I'm not a plotter. Never have been. The great joy of writing is the not-knowing, the excitement of learning who my characters are as their story unfolds beneath my fingers. As with my previous books, my upcoming release, The Devil's Daughter (April '08), was not plotted, planned or thought out before I started writing it. I had the first scene in my head and I simply started typing.
When I was done, I rewrote it. And then I rewrote it again. And then again. And then when I thought I was truly done, my fabulous editor got hold of it and said "yeah, I don't think so", so we worked on it together and did some more rewriting.
Are you beginning to see the pattern here? Are you mentally calculating how much time could have been saved if I'd plotted it out before-hand; if I'd worked out goals, conflicts, motivation and all those tiny little details that make a good story a great story?
I hate wasting all this time. I want to be a plotter. I want to be organized, I want to have a plan, and I want it to work. In my non-writing life, I'm an anal freak. My kitchen cupboards are front-faced and organized the way they should be (God help the person who puts a can of tomato soup in with the chicken noodle!). My linen closet is organized neatly, my books are all alphabetized and our clothes closets are organized by type of garment, then colour. I mean, really, there's no need to have navy blue t-shirts hanging with the white blouses, is there? At one point, I went so far as to have my clothes hanging on white hangers and my husband's on blue, but I've finally gotten over that. :)
If I'm such a freak in my other life, why can't I be an organized freak in my writing life? You would think one would lead to the other, but it doesn't work that way with me for some reason. I've tried pretty much every plotting method out there, from Carolyn Greene's Plot Doctor, to the snowflake method, to time lines, to character interviews. Nothing. Can't do it.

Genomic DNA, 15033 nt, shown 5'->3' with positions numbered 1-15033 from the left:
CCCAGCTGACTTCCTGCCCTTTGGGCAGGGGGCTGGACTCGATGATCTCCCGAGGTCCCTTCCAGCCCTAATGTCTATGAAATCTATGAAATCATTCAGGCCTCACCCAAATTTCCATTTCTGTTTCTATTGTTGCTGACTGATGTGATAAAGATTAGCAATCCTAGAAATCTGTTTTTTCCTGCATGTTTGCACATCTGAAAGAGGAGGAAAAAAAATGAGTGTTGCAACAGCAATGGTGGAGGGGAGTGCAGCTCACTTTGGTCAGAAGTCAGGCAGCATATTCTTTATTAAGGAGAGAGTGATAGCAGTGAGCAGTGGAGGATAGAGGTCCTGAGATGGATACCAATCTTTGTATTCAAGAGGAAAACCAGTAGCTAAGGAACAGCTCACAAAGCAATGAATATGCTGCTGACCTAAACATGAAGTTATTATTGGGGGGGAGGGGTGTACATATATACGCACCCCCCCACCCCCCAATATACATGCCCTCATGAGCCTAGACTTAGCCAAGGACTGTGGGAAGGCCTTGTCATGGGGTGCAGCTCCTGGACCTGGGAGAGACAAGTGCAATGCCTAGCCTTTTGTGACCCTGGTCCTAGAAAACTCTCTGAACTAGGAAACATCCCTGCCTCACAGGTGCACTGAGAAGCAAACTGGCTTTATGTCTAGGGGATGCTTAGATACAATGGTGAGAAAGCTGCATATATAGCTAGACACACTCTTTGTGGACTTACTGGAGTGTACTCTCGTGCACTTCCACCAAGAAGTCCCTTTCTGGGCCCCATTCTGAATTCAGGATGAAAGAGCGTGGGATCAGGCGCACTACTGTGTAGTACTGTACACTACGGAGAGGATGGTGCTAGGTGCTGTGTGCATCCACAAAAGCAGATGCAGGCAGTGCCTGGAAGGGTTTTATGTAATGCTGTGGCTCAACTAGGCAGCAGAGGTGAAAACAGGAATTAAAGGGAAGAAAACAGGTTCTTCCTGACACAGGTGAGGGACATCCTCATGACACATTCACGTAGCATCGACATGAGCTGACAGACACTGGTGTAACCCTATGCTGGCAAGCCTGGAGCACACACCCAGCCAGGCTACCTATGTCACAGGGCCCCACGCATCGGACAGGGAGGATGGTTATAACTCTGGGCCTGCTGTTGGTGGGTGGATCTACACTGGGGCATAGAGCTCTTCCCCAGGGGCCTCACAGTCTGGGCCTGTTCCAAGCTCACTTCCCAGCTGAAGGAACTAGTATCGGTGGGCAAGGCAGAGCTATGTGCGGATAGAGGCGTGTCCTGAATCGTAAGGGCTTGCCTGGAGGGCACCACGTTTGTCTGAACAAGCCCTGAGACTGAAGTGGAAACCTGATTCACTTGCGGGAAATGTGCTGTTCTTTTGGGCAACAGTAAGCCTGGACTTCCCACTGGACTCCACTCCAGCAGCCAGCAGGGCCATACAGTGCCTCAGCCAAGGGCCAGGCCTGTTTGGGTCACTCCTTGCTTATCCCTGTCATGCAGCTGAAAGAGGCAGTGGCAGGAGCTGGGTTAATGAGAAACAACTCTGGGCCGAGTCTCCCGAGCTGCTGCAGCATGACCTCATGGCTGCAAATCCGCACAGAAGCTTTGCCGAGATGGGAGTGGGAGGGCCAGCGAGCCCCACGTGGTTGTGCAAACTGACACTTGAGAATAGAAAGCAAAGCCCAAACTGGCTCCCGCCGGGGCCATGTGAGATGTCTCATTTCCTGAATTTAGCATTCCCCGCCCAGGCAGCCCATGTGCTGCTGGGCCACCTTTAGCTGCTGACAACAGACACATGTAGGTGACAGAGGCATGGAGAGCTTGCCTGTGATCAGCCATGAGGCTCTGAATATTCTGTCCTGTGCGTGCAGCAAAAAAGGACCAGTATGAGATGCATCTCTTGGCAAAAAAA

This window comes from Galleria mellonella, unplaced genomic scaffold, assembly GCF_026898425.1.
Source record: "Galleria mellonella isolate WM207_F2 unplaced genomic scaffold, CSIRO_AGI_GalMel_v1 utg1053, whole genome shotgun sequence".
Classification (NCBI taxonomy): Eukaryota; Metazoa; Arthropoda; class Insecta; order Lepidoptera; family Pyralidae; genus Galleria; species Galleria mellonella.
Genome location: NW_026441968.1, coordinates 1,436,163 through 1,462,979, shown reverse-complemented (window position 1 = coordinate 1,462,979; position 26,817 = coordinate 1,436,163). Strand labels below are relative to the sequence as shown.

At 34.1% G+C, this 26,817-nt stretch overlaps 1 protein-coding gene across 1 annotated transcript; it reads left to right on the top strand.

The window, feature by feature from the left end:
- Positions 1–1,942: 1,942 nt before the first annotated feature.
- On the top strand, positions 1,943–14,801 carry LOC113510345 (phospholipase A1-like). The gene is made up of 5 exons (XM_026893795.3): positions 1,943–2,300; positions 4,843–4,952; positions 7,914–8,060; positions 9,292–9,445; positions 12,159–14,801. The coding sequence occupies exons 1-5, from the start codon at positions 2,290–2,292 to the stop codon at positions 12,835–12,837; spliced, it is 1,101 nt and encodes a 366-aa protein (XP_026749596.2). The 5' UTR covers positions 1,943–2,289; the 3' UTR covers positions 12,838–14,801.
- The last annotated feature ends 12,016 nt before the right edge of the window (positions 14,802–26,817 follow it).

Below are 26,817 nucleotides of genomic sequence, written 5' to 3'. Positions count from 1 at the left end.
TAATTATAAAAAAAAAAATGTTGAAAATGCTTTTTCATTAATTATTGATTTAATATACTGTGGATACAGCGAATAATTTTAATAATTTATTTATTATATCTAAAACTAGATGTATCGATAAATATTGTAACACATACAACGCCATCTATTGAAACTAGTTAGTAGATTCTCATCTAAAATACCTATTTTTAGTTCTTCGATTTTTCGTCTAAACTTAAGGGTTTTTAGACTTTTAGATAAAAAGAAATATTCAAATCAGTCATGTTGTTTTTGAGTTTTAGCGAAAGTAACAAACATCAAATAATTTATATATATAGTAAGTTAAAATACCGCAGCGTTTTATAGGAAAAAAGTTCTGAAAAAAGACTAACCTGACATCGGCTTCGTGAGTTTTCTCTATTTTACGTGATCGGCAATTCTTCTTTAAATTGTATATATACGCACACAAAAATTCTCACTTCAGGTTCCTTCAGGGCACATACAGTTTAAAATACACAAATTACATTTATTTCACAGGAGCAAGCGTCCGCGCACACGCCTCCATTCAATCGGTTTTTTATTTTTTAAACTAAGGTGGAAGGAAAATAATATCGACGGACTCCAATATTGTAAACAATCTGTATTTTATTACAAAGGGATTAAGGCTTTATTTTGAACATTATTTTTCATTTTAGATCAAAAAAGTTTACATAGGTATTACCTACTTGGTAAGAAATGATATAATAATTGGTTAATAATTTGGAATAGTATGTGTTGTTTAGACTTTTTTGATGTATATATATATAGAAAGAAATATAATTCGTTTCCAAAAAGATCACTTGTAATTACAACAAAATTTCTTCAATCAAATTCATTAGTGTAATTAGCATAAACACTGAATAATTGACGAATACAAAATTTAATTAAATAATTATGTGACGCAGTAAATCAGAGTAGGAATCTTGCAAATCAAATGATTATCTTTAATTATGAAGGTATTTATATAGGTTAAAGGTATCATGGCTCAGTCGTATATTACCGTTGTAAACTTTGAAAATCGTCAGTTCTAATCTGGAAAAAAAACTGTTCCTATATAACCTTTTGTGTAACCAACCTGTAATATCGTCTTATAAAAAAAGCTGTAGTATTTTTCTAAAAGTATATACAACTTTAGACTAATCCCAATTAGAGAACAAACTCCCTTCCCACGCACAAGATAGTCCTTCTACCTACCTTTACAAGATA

So now, as I begin to write the sequel to The Devil's Daughter, I'm back to the chaos that is my writing method. I have the first scene typed out, I know the hero (as he plays a vital role in The Devil's Daughter), and I finally have my heroine's name pegged, but that's it. If only I could line up the story like I do my soup cans and cracker boxes. If only I could organize it in such a way as to not spend so much time rewriting.
But whereas I like my life organized, I like my Tupperware drawer in proper order, and my glasses set up in perfectly straight lines, I've finally admitted it to myself. I'd hate to write that way. It feels restrictive to me, almost as though I've been wrapped up tight and I'm not allowed to sway from that organized plan. I know there are a million plotters out there who swear by this method, and God bless them, but until I can line up my characters into neat rows of chicken noodle, tomato and cream of mushroom, I'm going to keep on writing and rewriting and rewriting and rewriting and rewriting. . . .